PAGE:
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OPINIONPoliticsDecember 3, 2020

Diabetes treatment has an exciting breakthrough. Now the government needs to get on board

Photo: Getty Images
Photo: Getty Images

New technology could transform the lives of thousands of New Zealanders with type 1 diabetes, but the lack of government funding leaves much to be desired, writes Nicholas Agar.

I’m a type 1 diabetic writing this with a sense of excitement about a breakthrough in the treatment of my disease. 

When I was diagnosed in 1990, my doctor cheered me up with the news a cure was on its way. Diabetes was essentially a solved problem. In five or so years, there would be an implanted device that would protect replacement pancreatic islet cells from the ravages of my malfunctioning immune system. A few years of injections and blood tests didn’t seem too much to endure.

I’m still waiting. My personal experience with diabetes is much like our collective experience with cancer. Ever since US President Richard Nixon declared war on cancer in 1971, we’ve been repeatedly told a cure is imminent. We get better therapies, but the cure is perennially delayed. And so it was with my replacement pancreas.

My current excitement is about something that, although far from the implanted device I fantasised about in the early 90s, takes significant steps toward one. 

For a while now, diabetics fortunate enough to be funded by our government have had pumps that infuse insulin into their bodies replacing multi-day injections. The big news is about combining pumps with sensors that tell the pump how much insulin to infuse. This “closing the loop” takes much of the guesswork out of type 1 diabetes. Diabetics are no longer forced to oscillate between potentially lethal low blood sugars and organ-wrecking high blood sugars. 

You’d think New Zealand’s type 1 diabetics would be supported to join diabetics in Australia and the UK to enjoy the benefits of this new technology. Think again.

Health Minister Andrew Little recently said: “I absolutely understand why New Zealanders suffering from type 1 diabetes and their families want affordable publicly funded access to the latest treatments and devices for the control of this disease … However, there does need to be good evidence to support the case for funding them. This government respects the independence and impartiality of Pharmac.”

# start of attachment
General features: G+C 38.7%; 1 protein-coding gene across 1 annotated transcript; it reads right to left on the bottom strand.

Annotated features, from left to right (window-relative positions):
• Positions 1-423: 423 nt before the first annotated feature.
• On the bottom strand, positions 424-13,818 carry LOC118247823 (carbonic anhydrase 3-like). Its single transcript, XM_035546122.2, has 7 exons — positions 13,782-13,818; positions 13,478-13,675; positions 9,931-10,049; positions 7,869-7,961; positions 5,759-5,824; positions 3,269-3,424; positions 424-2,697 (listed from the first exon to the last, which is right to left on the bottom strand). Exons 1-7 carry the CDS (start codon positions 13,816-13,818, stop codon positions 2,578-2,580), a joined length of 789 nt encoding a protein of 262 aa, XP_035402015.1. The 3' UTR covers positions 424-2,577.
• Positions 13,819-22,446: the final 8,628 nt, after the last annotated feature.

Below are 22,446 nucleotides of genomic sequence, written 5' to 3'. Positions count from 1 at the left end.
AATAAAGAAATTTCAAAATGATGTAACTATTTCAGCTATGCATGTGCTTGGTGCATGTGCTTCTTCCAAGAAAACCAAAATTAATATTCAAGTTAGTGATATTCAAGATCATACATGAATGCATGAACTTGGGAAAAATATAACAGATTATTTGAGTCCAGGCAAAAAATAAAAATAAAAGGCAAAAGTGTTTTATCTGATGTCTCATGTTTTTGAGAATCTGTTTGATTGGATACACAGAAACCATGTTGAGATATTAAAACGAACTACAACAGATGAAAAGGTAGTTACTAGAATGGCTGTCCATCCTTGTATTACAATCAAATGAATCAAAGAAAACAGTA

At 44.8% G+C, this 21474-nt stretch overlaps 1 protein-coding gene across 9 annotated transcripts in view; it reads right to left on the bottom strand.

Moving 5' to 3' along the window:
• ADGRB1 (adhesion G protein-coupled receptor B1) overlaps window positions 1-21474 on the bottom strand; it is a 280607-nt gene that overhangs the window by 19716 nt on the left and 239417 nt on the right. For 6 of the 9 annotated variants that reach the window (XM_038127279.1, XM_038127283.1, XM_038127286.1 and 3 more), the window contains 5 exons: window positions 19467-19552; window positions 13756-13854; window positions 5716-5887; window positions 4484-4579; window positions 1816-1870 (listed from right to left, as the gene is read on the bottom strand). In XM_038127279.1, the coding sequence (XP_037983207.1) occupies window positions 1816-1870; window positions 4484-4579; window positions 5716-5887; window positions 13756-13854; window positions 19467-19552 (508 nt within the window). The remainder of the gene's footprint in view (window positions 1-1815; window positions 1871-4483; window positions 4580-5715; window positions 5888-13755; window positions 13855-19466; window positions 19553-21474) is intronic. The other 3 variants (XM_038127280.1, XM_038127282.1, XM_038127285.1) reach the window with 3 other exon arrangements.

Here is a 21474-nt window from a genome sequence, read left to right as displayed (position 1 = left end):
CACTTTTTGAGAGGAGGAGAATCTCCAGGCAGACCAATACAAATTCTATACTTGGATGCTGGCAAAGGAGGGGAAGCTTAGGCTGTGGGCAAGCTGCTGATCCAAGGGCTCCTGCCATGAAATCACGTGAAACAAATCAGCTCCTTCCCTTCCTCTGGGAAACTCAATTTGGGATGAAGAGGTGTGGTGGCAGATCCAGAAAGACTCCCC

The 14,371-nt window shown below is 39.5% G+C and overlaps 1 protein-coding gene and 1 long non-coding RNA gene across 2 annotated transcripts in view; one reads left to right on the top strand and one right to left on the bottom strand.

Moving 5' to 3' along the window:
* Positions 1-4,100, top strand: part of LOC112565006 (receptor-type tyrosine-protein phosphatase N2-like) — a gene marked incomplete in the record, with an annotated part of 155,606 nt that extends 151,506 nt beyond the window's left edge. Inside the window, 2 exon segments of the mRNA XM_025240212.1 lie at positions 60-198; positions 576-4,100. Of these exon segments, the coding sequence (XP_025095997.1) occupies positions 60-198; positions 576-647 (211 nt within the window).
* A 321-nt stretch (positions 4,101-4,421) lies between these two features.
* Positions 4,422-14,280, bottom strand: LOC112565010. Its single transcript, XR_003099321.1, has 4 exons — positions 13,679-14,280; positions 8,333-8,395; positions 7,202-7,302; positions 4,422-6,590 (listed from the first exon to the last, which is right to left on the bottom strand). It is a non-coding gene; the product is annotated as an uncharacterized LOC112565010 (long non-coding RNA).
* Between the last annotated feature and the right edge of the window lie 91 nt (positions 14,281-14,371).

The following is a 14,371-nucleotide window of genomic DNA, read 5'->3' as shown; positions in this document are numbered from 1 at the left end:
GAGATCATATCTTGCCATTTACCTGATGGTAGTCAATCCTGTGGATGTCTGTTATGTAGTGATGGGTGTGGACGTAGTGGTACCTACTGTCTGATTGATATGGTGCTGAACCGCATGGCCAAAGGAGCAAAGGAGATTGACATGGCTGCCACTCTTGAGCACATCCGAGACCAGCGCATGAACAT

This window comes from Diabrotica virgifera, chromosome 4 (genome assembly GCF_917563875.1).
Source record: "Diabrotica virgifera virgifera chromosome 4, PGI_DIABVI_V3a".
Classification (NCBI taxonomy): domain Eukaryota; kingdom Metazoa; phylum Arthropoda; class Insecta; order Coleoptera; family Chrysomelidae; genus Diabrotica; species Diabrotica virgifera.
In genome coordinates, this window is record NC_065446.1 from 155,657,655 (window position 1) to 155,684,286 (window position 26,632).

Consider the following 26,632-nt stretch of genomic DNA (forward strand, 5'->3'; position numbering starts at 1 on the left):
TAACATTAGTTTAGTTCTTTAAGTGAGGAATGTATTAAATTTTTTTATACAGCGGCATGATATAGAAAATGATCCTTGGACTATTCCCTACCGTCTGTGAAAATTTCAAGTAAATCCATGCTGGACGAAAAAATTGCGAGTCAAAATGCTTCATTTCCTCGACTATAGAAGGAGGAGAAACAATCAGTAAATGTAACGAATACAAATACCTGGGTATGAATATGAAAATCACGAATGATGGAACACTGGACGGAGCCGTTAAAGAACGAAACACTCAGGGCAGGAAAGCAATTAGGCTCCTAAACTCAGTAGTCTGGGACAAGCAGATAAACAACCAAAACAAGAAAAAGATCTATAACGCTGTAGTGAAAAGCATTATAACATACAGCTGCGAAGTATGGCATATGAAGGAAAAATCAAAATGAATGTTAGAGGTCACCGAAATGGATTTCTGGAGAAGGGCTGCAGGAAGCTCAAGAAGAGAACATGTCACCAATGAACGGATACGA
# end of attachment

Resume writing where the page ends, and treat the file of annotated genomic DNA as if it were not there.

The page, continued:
The “independence and impartiality” of Pharmac matter for clinical decisions. In cases where the therapeutic benefits of an expensive medicine are disputed, it’s important Pharmac not be unduly swayed by patients’ desperation to give it a go. But no one here is disputing the therapeutic benefits from the new technology. The question is how much money Pharmac can spend on proven therapies. When deciding which medications to fund, Pharmac is required to prioritise. It explains: “Possible opportunities for new investment will always exceed the budget Pharmac has available; therefore prioritisation is an intrinsic part of Pharmac’s decision-making process.” And so we come back to Little. 

He expects Pharmac to carry the can for a government refusal to pay for a costly advance. Aotearoa is a comparatively wealthy country, but poorer than Australia and the UK, which have the cash to splash out on their diabetics. Blaming the intermediary is convenient for a minister continually fielding the demands of sick people and their advocates.

There’s a limit to the amount of money that can be spent on new medical therapies. Along with the narrative about the search for a cure for cancer is another recurring story about the record-breaking prices for the latest cancer drugs. New Zealand cancer patients sometimes find themselves as collateral damage of drugs priced for deep-pocketed US insurance companies. And often the therapeutic benefits of these cancer tech marvels are disappointingly modest. If Pharmac paid whatever Big Pharma thought its cancer drugs were worth, the government might not have money left over for schools and roads. 

But it’s wrong to view this latest advance in diabetes as similar to medical advances priced with an eye to US insurance companies. For a start, its clinical benefits are confirmed. Uncontrolled diabetes ends up costing New Zealand taxpayers a lot when they have to pick up the tab for kidney failure or blindness, expensive conditions whose political saving grace is they tend to be delayed, falling outside this electoral term. 

New Zealand diabetics look envyingly at the diabetics of Australia and the UK whose governments supply this technology. Yes, Aotearoa is poorer than Australia and the UK. But don’t we have a Labour government that won an electoral landslide with a message of hope and compassion? Why does our progressive government treat its type 1 diabetics so much worse than the uncaring socially conservative regimes of Australia and the UK?

Indifference to the plights of New Zealand’s diabetics will not be without consequences. Every time the government says no to deserving people, there is a crack in the solidarity that sustained us through Covid-19. New Zealanders really bought the myth of the team of five million. These cracks can accumulate like microfractures in glass causing an apparently pristine tumbler to abruptly shatter. 

Nicholas Agar is a professor of ethics in the philosophy programme at Te Herenga Waka—Victoria University of Wellington.

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